Greatest demand for chicken is at grocersNEW YORK — Demand for chicken is mixed, with weakness in restaurants and the food industry and strength at grocers, an analyst said Thursday.
NEW YORK — Demand for chicken is mixed, with weakness in restaurants and the food industry and strength at grocers, an analyst said Thursday.
Akshay Jagdale of KeyBanc Capital Markets said in a client note that demand in the foodservice sector — which includes restaurants — is soft partly because of weak consumer demand and high inventories.
“We do not expect foodservice demand to improve by any meaningful extent unless the employment picture gets better,” Jagdale wrote.
The analyst anticipates that breast meat supply will have to be cut back significantly in order for prices to rise.
On the flip side, Jagdale says retail chicken prices will probably continue to be high at grocery stores because the demand is there.
Jagdale raised the 2012 earnings estimates for chicken producers Tyson Foods Inc., Sanderson Farms Inc. and Pilgrim's Pride Corp. on Thursday, citing lower feed costs. The analyst now expects earnings of $2.40 per share for Tyson Foods, up from $2.13 per share. Jagdale calls Tyson “the way to play an eventual recovery in the chicken cycle.”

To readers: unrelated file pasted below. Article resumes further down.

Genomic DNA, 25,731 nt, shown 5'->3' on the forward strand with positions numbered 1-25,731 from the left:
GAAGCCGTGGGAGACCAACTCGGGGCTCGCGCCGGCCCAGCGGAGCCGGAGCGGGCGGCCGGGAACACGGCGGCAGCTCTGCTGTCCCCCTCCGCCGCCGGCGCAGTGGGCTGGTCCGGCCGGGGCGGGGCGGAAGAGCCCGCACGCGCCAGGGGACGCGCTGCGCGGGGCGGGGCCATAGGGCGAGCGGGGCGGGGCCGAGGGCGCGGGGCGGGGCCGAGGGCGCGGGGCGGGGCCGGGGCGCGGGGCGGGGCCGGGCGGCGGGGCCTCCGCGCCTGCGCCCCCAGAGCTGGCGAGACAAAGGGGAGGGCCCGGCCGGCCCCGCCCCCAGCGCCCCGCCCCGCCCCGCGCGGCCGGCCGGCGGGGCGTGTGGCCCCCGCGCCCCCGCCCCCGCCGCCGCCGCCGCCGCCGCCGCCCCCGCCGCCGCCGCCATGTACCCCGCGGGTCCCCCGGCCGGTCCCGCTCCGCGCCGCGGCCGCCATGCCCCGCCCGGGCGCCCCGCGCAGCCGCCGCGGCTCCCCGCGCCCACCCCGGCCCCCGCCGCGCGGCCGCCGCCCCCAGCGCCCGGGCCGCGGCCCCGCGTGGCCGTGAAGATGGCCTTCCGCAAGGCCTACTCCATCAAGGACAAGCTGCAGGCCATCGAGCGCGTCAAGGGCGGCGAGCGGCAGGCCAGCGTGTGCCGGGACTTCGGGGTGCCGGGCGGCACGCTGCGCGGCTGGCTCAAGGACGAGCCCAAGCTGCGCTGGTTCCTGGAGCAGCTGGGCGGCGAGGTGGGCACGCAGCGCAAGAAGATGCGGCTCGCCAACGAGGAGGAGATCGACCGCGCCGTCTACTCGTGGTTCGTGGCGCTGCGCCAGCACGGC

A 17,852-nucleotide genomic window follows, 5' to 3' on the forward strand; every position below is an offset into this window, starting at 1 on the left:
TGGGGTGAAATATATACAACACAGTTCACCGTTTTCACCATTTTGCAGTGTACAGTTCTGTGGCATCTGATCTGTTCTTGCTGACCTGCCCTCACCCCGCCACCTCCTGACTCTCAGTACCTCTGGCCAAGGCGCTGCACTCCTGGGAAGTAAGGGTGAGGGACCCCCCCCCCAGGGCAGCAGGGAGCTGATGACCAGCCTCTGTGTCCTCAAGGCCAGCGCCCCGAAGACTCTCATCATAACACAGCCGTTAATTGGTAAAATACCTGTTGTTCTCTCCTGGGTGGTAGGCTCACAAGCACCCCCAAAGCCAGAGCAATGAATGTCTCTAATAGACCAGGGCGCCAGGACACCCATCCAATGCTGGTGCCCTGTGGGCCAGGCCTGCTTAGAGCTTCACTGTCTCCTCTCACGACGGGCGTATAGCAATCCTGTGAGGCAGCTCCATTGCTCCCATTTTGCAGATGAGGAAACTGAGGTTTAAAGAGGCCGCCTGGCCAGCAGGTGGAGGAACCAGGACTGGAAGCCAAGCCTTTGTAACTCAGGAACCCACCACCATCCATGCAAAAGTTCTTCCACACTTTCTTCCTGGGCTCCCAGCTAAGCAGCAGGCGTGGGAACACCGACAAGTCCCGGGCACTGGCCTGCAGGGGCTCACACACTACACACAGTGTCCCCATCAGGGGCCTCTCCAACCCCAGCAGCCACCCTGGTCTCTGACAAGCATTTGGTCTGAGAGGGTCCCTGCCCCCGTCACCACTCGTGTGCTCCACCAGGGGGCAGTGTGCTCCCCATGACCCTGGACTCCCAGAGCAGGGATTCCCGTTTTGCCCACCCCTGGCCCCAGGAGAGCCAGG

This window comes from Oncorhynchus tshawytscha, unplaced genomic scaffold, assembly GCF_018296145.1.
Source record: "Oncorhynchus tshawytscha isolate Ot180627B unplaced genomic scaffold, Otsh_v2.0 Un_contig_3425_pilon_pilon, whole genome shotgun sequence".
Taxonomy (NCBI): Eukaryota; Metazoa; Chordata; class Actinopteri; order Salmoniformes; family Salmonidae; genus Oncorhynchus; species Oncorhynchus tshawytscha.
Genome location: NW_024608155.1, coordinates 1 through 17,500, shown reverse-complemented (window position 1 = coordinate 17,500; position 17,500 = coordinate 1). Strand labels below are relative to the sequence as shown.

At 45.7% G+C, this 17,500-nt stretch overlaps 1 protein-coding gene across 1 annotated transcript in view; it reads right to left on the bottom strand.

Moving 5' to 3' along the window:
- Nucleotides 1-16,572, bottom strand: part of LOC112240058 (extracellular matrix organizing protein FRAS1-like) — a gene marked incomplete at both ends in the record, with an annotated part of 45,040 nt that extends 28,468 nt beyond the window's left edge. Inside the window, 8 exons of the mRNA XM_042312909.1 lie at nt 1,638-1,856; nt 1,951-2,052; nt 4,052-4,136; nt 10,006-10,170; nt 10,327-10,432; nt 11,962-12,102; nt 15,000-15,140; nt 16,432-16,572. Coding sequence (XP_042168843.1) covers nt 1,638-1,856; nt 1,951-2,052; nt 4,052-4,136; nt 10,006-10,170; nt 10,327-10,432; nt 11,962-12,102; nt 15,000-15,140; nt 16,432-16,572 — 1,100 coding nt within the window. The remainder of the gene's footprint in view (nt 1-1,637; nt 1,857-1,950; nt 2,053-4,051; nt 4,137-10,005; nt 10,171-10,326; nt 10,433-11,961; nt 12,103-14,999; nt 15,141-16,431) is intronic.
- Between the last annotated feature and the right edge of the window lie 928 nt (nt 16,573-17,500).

Jagdale predicts earnings of $1.27 per share for Sanderson Farms compared with a prior estimate of $1.07 and earnings of 17 cents per share for Pilgrim's Pride compared with a previous forecast for a loss of 5 cents per share.
Analysts surveyed by FactSet expect 2012 earnings of $2.08 per share for Tyson Foods, $1.51 per share for Sanderson Farms and 28 cents per share for Pilgrim's Pride.
Tyson Foods said it is in the quiet period leading up to earnings and would rather not comment. Company representatives for Sanderson Farms and Pilgrim's Pride could not be immediately reached for comment before the market opens.